The graphic designer became the object of public scrutiny when members of the public began pointing out similarities between his composition and a photo of a marten taken by British photographer Iain H Leach. Pranjković has since withdrawn the proposal, leaving officials with the task of selecting a new motif before the coins enter circulation in January of next year.
Squabbling aside, I want to seize this opportunity to draw your attention to the real star of this somewhat dramatic narrative, our fuzzy friend, the kuna.
Many people are familiar with this mischievous forest creature and maybe understand why he lends his name to the national currency. However, if you’re like me, you may recognize that gaps remain in your kuna-knowledge. If so, keep reading.
In biologists’ speak, kuna (martens) constitute the genus Martes within the family Mustelidae, a group that includes more familiar carnivores like weasels, otters, badgers, and wolverines. There are many species of marten, ranging throughout Europe, Asia, and North America. The star of the current coin debacle is most likely a European pine marten (Martes martes), a common species across Europe, including in Croatia and in Leach’s native Great Britain.
The photo in question shows the kuna climbing on a branch. It comes as no surprise then that pine martens are arboreal, spending much of their time maneuvering amongst treetops. These agile predators use their semi-retractable claws to climb between branches, including those of the pines from which they take their name. These claws also come in handy when hunting and foraging their favourite foods: small mammals, birds, insects, fruits, and carrion… delicious! While not most appetizing to the average palate, scientists attribute the appetites of pine martens to a population reduction of the invasive grey squirrel in certain regions across Europe. While many view this fuzzy creature as a pest, this example demonstrates the valuable role pine martens play in their native habitat. Fortunately, despite pressure from deforestation and illegal hunting, the European pine marten is still classified as least concern by the International Union for Conservation of Nature.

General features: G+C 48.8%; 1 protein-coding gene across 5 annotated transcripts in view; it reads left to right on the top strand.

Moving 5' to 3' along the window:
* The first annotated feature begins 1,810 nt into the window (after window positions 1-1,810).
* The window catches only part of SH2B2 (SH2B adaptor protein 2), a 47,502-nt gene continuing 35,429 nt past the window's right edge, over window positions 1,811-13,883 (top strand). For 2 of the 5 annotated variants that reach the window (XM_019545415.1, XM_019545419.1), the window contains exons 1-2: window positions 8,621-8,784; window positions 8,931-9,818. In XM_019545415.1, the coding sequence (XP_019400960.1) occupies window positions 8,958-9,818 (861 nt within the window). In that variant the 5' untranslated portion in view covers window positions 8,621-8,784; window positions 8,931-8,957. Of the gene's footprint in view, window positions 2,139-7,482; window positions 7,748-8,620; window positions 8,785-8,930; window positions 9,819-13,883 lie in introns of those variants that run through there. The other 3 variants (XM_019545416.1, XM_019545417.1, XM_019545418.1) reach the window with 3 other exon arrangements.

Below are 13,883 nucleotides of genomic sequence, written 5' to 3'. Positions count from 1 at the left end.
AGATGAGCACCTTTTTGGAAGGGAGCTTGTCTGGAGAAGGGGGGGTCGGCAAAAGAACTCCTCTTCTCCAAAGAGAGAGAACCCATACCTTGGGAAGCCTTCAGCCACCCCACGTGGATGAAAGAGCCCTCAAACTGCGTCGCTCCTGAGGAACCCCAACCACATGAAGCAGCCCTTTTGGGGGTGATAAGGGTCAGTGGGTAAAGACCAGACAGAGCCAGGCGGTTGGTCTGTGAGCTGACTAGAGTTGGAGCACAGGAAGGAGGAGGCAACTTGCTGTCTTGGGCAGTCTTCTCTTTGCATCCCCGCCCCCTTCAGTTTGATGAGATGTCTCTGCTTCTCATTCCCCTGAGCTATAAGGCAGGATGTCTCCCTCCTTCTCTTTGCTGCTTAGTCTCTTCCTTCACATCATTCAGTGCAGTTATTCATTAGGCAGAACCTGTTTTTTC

So, how did this tree climbing, squirrel eating, weasel cousin end up at the centre of a national debate on currency design? Well, like most things in Croatia, the kuna goes back several centuries and has a complicated but interesting backstory. To understand, we must go back to medieval Croatia, a time when marten pelts were traded as money. Flash to the 13th century, the Croatian Viceroys distributed marten-adorned silver coins called banovac. However, the currency did not last long. As Croatia lost its autonomy to its union with larger and more powerful Hungary, the banovac disappeared in the following century. But this would not be the last time the world would hear the word kuna.
As I’m sure you are all aware, Croatian’s are a stubborn and traditionalistic people. (I say this out of love and from personal experience). Thus, it was only natural that upon independence, Croatian leaders designated the kuna as the state currency on May 30, 1994. Ever since, the kuna has served both practically and symbolically as an embodiment of Croatian custom, identity, and national pride.
As is so often the case, it appears that history is set to repeat itself. With the adoption of the Euro imminent, the renaissance of the kuna is coming to an end. I don’t want to criticize the government as it moves to bring the country towards a more integrated future. Croatia has much to gain from establishing the Euro within its borders. Nevertheless, by dawning this historical perspective, one can glean additional insight into why so many are hesitant about the process.
For this reason, it truly is a shame that the coin depicting the kuna, a consecrated emblem of Croatian independence, has become ensnared in public dissension. Of course, the choice to withdraw the submission and protect intellectual property was correct. But, personally, I hope that officials can find a way to reincorporate the kuna into the Croatian Euro roster. That way, Croatians can continue to trade furs for beer and wine while sharing this tradition with the rest of the European community.
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